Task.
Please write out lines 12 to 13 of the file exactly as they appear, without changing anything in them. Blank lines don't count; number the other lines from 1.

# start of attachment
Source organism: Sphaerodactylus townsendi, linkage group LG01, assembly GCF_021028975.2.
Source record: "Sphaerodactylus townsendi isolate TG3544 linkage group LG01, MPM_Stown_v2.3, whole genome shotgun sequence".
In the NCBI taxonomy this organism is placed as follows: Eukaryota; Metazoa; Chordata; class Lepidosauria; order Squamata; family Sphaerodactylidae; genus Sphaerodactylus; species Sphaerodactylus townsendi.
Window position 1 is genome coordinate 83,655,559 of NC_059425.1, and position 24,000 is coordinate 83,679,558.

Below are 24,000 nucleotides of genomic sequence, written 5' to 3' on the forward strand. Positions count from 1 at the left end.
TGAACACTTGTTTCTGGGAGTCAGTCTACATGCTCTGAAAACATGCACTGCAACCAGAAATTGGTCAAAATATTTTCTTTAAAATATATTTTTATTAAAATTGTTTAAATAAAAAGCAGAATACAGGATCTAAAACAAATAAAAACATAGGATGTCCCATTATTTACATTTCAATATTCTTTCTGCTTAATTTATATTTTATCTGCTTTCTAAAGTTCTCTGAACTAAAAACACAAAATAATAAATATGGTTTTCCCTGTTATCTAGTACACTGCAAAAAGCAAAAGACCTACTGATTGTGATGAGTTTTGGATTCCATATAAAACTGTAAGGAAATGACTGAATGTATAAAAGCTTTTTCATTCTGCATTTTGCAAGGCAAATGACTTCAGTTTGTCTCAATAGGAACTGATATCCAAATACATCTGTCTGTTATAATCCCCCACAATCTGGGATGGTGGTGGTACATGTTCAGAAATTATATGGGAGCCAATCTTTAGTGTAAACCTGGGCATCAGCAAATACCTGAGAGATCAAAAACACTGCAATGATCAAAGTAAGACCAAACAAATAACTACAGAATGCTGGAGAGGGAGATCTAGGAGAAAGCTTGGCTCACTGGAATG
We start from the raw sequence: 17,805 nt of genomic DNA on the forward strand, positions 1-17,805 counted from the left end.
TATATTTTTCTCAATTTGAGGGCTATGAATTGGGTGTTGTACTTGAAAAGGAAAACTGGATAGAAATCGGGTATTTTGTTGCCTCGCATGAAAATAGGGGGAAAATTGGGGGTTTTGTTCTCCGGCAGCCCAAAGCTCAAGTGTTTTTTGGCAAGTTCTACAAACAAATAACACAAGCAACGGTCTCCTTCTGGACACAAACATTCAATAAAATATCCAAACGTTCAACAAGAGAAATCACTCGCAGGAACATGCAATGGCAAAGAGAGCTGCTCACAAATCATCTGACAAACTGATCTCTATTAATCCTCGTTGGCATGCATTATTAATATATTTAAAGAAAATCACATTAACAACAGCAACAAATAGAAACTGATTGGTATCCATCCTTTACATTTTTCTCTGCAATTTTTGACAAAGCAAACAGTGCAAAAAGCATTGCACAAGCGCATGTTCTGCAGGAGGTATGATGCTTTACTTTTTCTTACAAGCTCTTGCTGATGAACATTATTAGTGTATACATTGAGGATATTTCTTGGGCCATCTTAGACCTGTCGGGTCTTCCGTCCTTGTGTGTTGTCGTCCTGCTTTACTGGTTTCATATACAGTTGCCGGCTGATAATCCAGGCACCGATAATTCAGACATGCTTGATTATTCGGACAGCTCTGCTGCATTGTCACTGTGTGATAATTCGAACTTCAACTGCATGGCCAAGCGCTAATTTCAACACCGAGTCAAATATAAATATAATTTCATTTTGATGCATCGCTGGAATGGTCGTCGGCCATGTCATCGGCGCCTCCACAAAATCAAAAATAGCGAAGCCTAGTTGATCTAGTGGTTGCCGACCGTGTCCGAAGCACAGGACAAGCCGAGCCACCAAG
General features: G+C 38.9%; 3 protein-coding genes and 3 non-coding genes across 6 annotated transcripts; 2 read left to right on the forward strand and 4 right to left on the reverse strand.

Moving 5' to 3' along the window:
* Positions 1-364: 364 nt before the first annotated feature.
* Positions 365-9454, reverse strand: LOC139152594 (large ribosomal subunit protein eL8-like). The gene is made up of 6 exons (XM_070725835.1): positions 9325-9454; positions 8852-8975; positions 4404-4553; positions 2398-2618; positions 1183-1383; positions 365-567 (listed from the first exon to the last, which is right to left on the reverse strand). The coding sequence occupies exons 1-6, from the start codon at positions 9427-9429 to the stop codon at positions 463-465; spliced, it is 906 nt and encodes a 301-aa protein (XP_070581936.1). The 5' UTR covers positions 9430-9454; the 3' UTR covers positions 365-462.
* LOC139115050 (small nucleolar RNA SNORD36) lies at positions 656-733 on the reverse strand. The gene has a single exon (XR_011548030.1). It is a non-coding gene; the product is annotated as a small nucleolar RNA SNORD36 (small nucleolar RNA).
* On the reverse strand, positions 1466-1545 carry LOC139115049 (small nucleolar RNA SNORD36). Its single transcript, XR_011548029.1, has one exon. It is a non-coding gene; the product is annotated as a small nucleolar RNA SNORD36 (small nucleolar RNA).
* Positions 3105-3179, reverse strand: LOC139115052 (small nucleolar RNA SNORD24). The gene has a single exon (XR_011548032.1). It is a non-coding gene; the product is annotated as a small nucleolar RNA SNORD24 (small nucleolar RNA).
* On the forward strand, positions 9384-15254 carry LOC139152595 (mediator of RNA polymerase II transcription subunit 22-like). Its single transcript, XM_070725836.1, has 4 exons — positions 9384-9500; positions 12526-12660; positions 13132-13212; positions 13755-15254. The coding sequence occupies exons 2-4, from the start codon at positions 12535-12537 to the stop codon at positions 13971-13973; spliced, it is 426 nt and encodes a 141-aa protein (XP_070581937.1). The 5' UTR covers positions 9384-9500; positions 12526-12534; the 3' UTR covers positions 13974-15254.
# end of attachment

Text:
* Positions 365-9454, reverse strand: LOC139152594 (large ribosomal subunit protein eL8-like). The gene is made up of 6 exons (XM_070725835.1): positions 9325-9454; positions 8852-8975; positions 4404-4553; positions 2398-2618; positions 1183-1383; positions 365-567 (listed from the first exon to the last, which is right to left on the reverse strand). The coding sequence occupies exons 1-6, from the start codon at positions 9427-9429 to the stop codon at positions 463-465; spliced, it is 906 nt and encodes a 301-aa protein (XP_070581936.1). The 5' UTR covers positions 9430-9454; the 3' UTR covers positions 365-462.
* LOC139115050 (small nucleolar RNA SNORD36) lies at positions 656-733 on the reverse strand. The gene has a single exon (XR_011548030.1). It is a non-coding gene; the product is annotated as a small nucleolar RNA SNORD36 (small nucleolar RNA).